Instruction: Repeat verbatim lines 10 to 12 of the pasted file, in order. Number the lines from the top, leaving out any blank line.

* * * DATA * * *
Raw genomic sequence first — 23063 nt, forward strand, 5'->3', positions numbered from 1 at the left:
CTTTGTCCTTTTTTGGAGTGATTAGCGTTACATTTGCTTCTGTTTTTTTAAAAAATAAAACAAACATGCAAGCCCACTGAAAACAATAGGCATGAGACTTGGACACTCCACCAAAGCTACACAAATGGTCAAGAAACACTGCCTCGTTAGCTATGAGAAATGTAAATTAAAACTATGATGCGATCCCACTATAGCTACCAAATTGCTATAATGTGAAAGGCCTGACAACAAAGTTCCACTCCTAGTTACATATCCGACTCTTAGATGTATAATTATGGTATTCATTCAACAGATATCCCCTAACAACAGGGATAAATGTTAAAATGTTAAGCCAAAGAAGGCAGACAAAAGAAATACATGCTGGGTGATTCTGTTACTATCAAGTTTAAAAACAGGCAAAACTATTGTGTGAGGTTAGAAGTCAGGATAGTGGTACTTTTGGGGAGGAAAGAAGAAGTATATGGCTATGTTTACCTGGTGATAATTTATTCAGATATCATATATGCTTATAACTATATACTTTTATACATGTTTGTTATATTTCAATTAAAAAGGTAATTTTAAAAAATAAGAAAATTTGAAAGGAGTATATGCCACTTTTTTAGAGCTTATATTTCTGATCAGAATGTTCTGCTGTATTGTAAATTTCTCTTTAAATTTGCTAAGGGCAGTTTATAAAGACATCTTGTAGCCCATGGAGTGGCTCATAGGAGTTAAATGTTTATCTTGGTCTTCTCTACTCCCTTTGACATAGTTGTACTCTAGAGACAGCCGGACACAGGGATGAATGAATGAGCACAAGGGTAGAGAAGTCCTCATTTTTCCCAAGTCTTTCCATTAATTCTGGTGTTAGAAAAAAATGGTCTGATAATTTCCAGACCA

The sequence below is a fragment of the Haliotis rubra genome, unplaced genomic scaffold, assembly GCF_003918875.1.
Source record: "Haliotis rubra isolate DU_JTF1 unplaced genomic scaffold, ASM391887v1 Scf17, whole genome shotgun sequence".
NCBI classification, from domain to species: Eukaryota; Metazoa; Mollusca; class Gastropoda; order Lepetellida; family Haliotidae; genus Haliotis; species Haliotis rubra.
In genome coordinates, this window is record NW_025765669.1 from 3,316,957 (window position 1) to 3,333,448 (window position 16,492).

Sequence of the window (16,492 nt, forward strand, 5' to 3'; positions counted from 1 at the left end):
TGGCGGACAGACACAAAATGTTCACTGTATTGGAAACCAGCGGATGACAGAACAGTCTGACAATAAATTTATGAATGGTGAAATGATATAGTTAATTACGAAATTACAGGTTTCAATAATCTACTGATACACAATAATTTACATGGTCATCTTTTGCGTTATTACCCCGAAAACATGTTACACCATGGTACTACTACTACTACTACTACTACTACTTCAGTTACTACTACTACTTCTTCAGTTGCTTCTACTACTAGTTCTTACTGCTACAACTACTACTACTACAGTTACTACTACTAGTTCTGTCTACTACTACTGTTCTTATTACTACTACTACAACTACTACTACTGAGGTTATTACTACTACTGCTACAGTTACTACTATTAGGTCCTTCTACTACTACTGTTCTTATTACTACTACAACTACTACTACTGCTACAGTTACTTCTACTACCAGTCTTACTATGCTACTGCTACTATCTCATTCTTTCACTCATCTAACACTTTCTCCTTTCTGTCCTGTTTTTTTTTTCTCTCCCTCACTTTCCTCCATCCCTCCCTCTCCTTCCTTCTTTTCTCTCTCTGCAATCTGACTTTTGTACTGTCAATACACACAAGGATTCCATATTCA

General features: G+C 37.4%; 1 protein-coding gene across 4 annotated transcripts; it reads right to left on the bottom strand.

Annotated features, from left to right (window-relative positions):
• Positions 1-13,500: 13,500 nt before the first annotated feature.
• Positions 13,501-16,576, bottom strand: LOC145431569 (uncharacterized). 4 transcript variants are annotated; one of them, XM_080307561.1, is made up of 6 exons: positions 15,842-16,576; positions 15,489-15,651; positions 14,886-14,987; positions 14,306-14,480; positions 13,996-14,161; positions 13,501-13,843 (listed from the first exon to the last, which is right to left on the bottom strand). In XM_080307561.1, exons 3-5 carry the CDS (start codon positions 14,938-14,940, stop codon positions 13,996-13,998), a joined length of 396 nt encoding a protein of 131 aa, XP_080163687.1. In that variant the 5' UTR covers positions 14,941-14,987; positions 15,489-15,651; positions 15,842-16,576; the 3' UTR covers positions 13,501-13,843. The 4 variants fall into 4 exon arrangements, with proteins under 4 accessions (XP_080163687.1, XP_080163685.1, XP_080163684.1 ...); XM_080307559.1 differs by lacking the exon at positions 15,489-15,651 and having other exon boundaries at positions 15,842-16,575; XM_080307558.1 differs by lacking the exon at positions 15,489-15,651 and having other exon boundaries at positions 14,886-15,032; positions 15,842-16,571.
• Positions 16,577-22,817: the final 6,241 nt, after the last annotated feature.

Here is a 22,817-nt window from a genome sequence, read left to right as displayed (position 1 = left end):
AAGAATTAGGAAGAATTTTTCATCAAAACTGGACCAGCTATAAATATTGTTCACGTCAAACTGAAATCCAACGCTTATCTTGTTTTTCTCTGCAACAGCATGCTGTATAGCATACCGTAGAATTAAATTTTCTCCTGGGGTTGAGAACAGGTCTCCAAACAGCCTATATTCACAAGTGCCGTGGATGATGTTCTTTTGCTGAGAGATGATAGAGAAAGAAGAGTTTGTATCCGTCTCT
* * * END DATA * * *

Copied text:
Annotated features, from left to right (window-relative positions):
• Positions 1-13,500: 13,500 nt before the first annotated feature.
• Positions 13,501-16,576, bottom strand: LOC145431569 (uncharacterized). 4 transcript variants are annotated; one of them, XM_080307561.1, is made up of 6 exons: positions 15,842-16,576; positions 15,489-15,651; positions 14,886-14,987; positions 14,306-14,480; positions 13,996-14,161; positions 13,501-13,843 (listed from the first exon to the last, which is right to left on the bottom strand). In XM_080307561.1, exons 3-5 carry the CDS (start codon positions 14,938-14,940, stop codon positions 13,996-13,998), a joined length of 396 nt encoding a protein of 131 aa, XP_080163687.1. In that variant the 5' UTR covers positions 14,941-14,987; positions 15,489-15,651; positions 15,842-16,576; the 3' UTR covers positions 13,501-13,843. The 4 variants fall into 4 exon arrangements, with proteins under 4 accessions (XP_080163687.1, XP_080163685.1, XP_080163684.1 ...); XM_080307559.1 differs by lacking the exon at positions 15,489-15,651 and having other exon boundaries at positions 15,842-16,575; XM_080307558.1 differs by lacking the exon at positions 15,489-15,651 and having other exon boundaries at positions 14,886-15,032; positions 15,842-16,571.